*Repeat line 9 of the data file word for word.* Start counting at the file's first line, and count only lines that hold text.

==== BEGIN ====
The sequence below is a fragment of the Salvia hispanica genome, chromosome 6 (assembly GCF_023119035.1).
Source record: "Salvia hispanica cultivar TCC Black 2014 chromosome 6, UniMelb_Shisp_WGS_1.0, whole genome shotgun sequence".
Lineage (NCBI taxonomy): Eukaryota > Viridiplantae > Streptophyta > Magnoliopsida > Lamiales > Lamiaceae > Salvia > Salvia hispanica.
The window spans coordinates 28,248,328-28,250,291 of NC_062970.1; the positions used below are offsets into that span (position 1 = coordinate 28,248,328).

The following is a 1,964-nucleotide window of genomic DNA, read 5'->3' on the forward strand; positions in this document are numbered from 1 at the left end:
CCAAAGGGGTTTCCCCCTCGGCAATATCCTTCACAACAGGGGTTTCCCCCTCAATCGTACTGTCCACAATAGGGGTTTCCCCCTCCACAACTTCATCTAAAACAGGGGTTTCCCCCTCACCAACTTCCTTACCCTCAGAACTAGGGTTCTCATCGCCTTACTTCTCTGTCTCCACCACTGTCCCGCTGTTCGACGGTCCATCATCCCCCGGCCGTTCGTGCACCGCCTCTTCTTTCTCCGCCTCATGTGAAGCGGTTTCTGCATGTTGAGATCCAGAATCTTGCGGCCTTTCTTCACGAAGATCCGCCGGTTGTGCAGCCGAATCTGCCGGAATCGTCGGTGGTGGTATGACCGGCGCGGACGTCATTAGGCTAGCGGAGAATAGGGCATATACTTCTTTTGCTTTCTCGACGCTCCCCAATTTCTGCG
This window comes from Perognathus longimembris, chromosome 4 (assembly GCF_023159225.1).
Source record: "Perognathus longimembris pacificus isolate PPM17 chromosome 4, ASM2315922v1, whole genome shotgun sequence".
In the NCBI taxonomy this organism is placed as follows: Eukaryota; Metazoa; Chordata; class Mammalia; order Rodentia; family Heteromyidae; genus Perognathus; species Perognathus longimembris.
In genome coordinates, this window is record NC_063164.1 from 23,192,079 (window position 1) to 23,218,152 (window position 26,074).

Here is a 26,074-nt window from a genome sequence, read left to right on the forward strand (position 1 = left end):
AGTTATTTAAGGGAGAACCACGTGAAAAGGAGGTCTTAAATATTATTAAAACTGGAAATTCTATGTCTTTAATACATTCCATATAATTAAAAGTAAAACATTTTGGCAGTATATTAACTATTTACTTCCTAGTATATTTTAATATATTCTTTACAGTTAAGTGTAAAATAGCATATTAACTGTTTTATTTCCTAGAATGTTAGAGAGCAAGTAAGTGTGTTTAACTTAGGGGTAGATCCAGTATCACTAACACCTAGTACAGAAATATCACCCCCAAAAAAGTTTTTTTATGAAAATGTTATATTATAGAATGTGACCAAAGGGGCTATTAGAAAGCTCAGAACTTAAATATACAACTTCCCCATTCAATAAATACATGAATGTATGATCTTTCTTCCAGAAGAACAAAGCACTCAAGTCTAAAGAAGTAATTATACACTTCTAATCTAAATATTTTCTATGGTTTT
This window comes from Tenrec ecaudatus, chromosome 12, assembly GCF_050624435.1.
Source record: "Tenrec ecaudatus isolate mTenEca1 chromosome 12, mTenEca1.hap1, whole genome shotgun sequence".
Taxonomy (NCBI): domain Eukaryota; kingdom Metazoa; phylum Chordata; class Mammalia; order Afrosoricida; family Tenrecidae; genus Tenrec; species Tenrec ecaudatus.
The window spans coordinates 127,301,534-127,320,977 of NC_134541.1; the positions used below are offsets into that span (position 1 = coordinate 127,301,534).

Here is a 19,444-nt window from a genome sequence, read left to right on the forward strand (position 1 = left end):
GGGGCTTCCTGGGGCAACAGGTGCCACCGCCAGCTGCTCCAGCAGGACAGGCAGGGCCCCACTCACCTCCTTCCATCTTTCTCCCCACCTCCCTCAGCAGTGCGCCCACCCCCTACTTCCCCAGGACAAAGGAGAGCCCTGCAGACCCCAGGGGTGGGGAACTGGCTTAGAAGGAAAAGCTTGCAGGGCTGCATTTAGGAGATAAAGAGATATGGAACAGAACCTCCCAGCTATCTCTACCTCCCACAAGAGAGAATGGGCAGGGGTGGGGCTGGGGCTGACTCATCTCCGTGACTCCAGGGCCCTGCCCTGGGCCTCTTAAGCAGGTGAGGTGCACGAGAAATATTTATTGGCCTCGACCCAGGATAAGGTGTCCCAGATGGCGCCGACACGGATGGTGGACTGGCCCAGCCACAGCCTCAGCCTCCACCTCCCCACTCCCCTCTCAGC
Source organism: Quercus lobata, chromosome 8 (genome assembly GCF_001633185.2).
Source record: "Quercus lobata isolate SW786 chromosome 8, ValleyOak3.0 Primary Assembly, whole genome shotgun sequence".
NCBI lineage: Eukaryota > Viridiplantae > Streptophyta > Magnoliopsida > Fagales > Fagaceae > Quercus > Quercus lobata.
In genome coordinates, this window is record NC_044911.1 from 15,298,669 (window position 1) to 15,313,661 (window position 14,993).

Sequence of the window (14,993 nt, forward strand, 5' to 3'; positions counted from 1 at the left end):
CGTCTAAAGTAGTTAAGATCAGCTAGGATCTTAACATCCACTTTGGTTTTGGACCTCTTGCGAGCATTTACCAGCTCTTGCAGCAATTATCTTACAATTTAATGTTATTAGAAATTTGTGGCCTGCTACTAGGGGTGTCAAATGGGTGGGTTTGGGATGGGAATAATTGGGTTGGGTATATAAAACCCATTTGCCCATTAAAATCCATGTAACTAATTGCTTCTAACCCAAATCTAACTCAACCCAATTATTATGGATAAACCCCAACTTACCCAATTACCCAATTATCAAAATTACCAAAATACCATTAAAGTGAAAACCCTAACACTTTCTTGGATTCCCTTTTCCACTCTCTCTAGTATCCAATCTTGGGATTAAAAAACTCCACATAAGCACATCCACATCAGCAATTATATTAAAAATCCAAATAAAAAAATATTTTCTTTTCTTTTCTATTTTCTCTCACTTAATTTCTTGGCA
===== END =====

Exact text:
In the NCBI taxonomy this organism is placed as follows: Eukaryota; Metazoa; Chordata; class Mammalia; order Rodentia; family Heteromyidae; genus Perognathus; species Perognathus longimembris.